Point Me to the Miles

Navigating the Path to Great Travel

The Truth About Codesharing

I ran across an article recently, on Christopher Elliott’s blog addressing the subject of codesharing.  Not often am I repulsed by an article, but I when it is flawed.   And Mr. Elliott, with all due to respect, had written a piece with blatant errors.  I will give him some credit—he is a consumerist, and not necessarily a points junkie, so I will give him a little leeway.  Still, the article is riddled with false statements.

But I am skipping ahead, and suppose I should first explain what codesharing.  The US General Services Administration (GSA) offers a decent explanation, (GSA), but essentially it is a commercial agreement between two (or more) partner airlines, to jointly operate the same flight.  The result is it allows an airline to put its two-letter identification code (i.e. “DL” for Delta) on the flights of another airline, as it occurs both in the reservation system and at the airport.

For example, a domestic flight within the US may include KLM and AirFrance Flight numbers, while being operated by Delta, complete with Delta Flight numbers, as all of these airlines are members of the SkyTeam Alliance.  Or to go with a OneWorld example, as the article in question does, an American Airlines Flight AA 6127 is actually operated by British Airways, as noted on American’s website:


Granted, the intricacies of codes haring could be quite vexing to your average passenger, especially with say, seat selection.  But, as I detailed in a recent post, Seat Guru is an incredible tool to use trying to select a perfect seat, even if the flight is operated by another airline.

Afterall, you don’t want to pay extra like the passenger in question, and receive a “poor” experience:

’These preferred seats were behind the wall of a toilet. So for nine long hours we heard flushing, door opening and closing, people standing in line to get to the one of only two bathrooms in coach. I could not even sleep.’

 On the American Airlines website, it didn’t note the toilets. But on the British Airways site, she says, they were clearly highlighted, and she would have never paid extra for the seats.”

Or maybe if they just used SeatGuru….

Christopher goes on to talk about the incident in detail and how the passenger requested a refund, but was denied.  It never hurts to ask, though I have found out having status doesn’t hurt either.  Anyway, the struggles of this poor soul are not where my beef lies.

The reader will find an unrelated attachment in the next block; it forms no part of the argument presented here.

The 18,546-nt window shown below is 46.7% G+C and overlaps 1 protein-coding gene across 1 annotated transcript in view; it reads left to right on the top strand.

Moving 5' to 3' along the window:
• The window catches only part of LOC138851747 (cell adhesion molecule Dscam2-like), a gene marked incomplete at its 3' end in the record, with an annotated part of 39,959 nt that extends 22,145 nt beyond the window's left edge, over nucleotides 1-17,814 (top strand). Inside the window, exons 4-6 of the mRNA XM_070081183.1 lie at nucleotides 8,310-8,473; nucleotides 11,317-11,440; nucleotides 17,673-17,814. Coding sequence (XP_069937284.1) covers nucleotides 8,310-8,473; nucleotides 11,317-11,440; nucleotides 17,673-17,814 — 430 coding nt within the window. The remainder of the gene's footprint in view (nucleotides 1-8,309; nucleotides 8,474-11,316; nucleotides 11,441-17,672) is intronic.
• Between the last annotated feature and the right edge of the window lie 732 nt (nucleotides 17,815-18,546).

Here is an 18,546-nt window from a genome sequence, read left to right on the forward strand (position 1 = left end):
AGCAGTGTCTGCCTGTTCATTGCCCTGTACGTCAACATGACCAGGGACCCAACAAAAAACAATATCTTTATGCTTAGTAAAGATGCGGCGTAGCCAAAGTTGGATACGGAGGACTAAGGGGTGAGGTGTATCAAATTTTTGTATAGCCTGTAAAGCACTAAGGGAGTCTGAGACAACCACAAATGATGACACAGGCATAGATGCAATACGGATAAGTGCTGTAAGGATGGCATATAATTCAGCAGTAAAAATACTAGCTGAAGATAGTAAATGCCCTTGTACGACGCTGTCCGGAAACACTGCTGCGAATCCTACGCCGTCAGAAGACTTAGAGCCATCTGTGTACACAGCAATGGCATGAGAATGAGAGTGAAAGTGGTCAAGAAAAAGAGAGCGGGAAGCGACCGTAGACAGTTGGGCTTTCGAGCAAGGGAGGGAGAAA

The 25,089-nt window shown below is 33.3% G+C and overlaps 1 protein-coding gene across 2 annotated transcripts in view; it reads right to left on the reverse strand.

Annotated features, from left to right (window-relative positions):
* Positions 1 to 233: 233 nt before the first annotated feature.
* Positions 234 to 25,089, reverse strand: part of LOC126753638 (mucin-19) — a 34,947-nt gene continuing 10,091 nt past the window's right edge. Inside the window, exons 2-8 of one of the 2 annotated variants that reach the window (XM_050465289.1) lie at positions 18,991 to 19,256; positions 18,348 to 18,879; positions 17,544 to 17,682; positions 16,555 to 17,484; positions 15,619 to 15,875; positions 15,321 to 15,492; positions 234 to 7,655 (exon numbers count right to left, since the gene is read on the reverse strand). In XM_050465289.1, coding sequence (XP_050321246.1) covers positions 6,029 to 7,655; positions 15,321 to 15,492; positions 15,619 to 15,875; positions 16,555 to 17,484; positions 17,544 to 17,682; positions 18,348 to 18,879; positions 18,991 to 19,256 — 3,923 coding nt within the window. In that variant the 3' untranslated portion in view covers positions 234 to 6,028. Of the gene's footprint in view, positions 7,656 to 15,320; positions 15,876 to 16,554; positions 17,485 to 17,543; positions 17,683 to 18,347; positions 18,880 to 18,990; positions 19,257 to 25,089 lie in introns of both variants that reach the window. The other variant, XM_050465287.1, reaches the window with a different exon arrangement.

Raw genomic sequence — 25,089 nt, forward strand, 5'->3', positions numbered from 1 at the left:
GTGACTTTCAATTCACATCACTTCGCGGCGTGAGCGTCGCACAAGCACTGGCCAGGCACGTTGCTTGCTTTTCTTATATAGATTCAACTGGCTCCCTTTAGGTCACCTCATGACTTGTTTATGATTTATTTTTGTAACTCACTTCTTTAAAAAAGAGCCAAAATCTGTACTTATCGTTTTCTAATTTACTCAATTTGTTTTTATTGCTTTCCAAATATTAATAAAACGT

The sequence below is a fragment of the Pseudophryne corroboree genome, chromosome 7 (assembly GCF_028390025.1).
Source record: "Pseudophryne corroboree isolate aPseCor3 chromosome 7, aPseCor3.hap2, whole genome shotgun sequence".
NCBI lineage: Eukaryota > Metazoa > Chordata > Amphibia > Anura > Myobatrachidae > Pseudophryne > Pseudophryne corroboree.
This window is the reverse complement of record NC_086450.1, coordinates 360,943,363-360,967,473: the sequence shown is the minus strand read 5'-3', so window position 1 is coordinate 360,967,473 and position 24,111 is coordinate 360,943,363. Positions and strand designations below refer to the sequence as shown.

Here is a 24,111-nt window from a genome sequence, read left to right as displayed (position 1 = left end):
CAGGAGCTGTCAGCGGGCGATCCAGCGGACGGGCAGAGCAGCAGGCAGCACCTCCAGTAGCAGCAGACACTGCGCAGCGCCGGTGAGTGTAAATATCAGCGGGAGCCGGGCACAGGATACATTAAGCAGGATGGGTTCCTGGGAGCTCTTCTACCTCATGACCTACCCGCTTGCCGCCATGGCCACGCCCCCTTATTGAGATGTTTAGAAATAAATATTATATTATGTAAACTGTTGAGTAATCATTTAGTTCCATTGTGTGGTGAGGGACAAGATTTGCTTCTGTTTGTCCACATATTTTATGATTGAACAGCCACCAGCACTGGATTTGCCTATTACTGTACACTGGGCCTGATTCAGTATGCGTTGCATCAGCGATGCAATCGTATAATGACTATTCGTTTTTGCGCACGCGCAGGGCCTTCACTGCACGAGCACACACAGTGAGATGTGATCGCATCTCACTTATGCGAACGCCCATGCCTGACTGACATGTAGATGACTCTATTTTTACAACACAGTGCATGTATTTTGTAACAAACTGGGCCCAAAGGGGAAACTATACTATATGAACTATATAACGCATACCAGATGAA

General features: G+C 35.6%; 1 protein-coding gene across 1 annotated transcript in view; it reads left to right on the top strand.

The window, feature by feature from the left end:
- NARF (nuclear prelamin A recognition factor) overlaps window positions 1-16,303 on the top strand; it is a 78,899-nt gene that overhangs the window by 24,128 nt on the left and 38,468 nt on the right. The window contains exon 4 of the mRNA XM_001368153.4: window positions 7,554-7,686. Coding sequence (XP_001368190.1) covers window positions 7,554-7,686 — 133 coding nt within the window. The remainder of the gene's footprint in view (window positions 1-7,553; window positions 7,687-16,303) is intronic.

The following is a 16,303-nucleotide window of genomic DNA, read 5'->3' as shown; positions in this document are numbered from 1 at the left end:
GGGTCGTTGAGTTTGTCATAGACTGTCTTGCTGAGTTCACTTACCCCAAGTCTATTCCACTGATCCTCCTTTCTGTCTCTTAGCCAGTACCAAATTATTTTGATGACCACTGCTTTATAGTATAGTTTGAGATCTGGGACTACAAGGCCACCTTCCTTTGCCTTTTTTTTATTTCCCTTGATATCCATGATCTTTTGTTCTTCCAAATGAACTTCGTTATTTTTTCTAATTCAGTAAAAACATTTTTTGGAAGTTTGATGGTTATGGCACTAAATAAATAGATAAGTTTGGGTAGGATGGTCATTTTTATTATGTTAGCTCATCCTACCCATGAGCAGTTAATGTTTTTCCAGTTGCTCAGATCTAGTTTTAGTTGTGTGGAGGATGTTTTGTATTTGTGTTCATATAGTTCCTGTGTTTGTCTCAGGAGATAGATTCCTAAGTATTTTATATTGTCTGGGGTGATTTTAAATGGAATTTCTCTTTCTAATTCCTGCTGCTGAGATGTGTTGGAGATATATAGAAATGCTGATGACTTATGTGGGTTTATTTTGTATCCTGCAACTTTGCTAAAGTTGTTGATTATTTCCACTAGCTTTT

It really begins when he sets out debunk some supposed “myths,” which I will address:

Myth: Codesharing gives you access to more destinations.

Fact: No it doesn’t. The airline you’re booking a ticket with is still flying to the same number of cities. Its codeshare “partners” are serving the rest and allowing your airline to claim those destinations as its own. That is a lie.

In reality, codeshares do grant you access to more destinations.  The fact that airline partners serve additional markets that other airlines (or a single airline) don’t, means more location and thus greater access.  If his point was that a single airline does not serve more destinations, I suppose this would be true, but he is really just splitting hairs.

Myth: Codesharing allows you to collect and redeem more award miles.

Fact: Oh really? Try redeeming your hard-earned frequent flier points for a flight and tell me how that goes. Unless you’re super-flexible or have an encyclopedic knowledge of programs and codeshare partnerships, you’re going to feel like a sucker for having bought that argument. It’s worthless scrip.

Yes, codesharing indeed means that I can redeem American Airlines miles for flights on Cathay Pacific.  It’s still a bit of a hidden gem, but evidently Mr. Elliott has not heard of my award booking service.  Or , on a more famous note, the services of others  like Gary, Lucky, and Matt.  The only thing required to redeem them is a destination, and you can leave all the hassle of booking to us!

Myth: Codesharing improves service.

Fact: No it doesn’t. Codesharing allows your airline to offer substandard service and blame a partner airline for its own incompetence.

It may improve service, it may not.  Really it just depends on the airline, the people you are dealing with, and likely whether you have status or not.  I will say though, that if you probably would get much better service on Thai, than on their codeshare partner US Airways.  Just a thought.

Bottom line is that, while confusing, codesharing does more good than harm.

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